With the summer season of sports including beach volleyball and cricket about to begin it might be timely to discuss a common cause of knee pain in athletes, patella tendinopathy. Patella tendinopathy is defined as “pain and dysfunction in the patella tendon” (Rudavsky & Cook, 2014). The patella tendon is found between the knee cap and the bony prominence on the front of the tibia or leg bone. This tendon is activated and loaded in sports involving jumping such as basketball, volleyball and football and in running sports which require quick alterations in direction like cricket. The age range for patella tendinopathy is usually 13-50(Rudavsky & Cook, 2014).
Pain in patella tendinopathy is usually at the attachment of the tendon to the bottom of the knee cap but pain at the attachment of the quadriceps muscle in the thigh to the top of the knee cap can also occur as can pain at the attachment of the tendon to the bony prominence on the tibia or leg bone.
Cook and Purdam (2009) have described a theory for tendon injury involving a continuum depending on the frequency, intensity and amount of load put on the tendon through training.
Initially an athlete may overload the tendon by training harder, more often or for longer than normal. This results in a reaction of the tendon cells by swelling and thickening to try and increase the stiffness of the tendon and to reduce the stress on the tendon. If adequate rest is given after this training the tendon can return to normal ( Cook & Purdam, 2009).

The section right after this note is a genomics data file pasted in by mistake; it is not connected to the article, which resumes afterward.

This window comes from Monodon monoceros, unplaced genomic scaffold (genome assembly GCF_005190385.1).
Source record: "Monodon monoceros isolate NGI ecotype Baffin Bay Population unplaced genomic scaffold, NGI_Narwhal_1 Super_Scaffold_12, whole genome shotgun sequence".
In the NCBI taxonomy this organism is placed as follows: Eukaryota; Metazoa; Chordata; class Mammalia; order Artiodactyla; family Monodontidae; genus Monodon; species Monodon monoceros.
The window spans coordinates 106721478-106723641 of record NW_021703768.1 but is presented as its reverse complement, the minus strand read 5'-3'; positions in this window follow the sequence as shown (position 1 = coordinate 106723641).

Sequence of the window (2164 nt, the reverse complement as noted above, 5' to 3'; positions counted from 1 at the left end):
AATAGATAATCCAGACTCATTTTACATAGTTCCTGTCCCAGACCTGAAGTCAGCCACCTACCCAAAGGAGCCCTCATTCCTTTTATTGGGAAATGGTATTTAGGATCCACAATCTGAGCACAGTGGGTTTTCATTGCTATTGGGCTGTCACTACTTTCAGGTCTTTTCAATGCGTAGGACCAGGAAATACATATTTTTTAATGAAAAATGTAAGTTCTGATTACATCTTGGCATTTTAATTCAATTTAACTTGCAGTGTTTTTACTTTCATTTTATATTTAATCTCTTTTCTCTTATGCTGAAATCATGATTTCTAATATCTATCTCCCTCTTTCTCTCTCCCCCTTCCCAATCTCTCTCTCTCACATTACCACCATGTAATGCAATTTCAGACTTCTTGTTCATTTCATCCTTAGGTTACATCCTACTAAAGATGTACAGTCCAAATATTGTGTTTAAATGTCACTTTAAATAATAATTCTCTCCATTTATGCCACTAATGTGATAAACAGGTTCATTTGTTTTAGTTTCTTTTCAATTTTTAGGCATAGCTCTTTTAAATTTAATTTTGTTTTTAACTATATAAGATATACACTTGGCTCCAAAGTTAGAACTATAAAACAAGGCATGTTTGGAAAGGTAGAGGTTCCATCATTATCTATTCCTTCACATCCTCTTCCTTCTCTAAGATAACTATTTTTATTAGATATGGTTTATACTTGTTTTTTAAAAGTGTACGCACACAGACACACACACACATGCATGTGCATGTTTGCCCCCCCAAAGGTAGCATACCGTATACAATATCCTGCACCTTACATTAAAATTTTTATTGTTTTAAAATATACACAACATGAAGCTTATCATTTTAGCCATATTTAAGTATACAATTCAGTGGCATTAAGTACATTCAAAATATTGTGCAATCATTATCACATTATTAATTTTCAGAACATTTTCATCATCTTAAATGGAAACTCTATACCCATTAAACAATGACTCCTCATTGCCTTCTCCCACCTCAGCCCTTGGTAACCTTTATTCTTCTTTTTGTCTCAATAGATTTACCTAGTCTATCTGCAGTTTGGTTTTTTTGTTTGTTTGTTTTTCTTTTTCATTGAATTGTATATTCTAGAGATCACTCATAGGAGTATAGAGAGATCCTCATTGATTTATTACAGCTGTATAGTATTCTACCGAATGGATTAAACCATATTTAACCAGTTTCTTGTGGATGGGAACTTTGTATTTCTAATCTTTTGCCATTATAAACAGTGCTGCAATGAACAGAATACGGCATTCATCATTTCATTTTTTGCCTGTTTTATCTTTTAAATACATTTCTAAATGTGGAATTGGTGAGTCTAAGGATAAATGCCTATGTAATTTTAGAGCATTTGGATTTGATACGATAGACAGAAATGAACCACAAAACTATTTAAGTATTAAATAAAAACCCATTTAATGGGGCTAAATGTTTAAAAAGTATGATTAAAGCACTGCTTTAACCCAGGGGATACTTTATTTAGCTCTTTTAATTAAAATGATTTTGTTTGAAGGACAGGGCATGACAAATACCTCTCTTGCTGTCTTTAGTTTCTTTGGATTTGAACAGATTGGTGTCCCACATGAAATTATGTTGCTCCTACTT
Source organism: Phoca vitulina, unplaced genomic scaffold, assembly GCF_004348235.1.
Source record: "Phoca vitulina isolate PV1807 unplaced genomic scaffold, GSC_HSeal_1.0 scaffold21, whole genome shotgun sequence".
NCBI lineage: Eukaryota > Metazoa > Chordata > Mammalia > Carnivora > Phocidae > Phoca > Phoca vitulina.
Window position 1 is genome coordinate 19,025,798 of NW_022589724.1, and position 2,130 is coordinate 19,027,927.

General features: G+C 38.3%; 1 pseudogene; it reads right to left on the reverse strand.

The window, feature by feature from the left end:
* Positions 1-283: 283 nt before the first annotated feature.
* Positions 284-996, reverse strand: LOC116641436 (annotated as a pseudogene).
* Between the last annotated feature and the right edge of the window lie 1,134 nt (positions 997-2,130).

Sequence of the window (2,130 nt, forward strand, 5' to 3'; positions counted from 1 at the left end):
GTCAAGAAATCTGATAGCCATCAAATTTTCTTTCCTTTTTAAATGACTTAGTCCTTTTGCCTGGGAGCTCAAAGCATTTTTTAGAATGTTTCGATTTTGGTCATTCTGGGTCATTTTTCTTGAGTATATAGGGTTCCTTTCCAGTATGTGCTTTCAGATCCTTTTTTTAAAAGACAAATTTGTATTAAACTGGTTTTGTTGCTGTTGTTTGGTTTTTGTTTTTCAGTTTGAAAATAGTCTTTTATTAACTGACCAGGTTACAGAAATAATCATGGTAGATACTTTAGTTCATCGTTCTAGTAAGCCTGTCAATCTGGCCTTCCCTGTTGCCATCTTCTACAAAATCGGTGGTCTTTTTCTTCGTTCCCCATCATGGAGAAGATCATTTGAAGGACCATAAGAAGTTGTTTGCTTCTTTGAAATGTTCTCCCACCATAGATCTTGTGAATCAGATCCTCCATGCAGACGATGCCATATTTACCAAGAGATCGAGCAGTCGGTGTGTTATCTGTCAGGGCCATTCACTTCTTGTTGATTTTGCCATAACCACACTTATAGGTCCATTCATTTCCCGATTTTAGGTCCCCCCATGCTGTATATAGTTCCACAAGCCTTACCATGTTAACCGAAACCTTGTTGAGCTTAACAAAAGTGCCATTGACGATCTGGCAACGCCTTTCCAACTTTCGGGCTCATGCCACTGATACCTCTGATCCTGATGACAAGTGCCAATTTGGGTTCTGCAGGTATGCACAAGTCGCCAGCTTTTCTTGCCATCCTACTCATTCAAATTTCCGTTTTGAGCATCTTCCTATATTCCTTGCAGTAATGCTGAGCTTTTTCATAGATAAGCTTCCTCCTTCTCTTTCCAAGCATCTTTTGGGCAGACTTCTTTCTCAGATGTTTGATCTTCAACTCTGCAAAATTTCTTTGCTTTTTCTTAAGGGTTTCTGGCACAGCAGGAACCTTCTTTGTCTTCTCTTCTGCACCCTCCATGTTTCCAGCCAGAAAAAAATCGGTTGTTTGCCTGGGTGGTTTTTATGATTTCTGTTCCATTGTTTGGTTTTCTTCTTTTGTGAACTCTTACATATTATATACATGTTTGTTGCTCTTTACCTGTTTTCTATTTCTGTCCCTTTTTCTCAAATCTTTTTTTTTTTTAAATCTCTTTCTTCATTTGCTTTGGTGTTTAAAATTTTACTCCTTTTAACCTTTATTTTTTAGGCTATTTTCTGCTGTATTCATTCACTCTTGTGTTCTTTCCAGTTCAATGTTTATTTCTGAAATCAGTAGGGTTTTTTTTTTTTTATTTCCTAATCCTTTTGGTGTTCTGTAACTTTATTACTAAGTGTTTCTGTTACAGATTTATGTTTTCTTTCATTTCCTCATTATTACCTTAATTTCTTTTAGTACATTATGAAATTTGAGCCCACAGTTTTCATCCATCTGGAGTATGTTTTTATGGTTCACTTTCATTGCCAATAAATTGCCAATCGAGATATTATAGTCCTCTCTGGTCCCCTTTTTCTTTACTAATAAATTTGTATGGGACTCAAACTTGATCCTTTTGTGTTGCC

If training load continues by training frequently, for long periods or with heavy loads the tendon may go into a state of disrepair with the normal aligned collagen tissue being disrupted and an increase in protein production occurring within the tendon cells or tenocytes ( Cook & Purdam, 2009).
Finally, if training continues to be frequent, long or heavy the tendon can become degenerative where some of the tendon cells die. With ultrasound imaging this can look like an area of darkness in the tendon. Here a donut analogy might be useful and is commonly used to describe the fact that there are intact tendon cells that surround an area of tendon cells that have died as a result of being damaged. Cell death occurs in part due to the internal cell structure being disrupted and traumatised ( Cook & Purdam, 2009).
There are risk factors that might increase the risk of patella tendinopathy including gender, with males being four times as likely to get patella tendonitis as females, tightness or decreased length of the thigh muscles (quadriceps and hamstrings) and calf muscles (gastrocnemius and soleus), increased waist circumference, decreased foot arch and factors relating to height, weight, lower limb alignment and leg length ( Cook & Purdam, 2009).
Treatment and rehabilitation for this condition will depend on the stage of the tendon pathology (reactive, disrepair or degenerative) but usually includes adapting the load on the tendon by altering training frequency, volume and or intensity as well as modifying risk factors where possible and controlled retraining the tendon to withstand loads before return to full activity ( Cook & Purdam, 2009) (Rudavsky & Cook, 2014).
For more information see
1. Rudavsky J, Cook J. Physiotherapy management of patella tendonitis (jumper’s knee). Journal of Physiotherapy. 2014; 60: 122-129.
2. Cook J, Purdam. Is tendon pathology a continuum? A pathology model to explain the clinical presentation of load-induced tendinopathy. Br J Sports Med. 2009; 43: 409-416.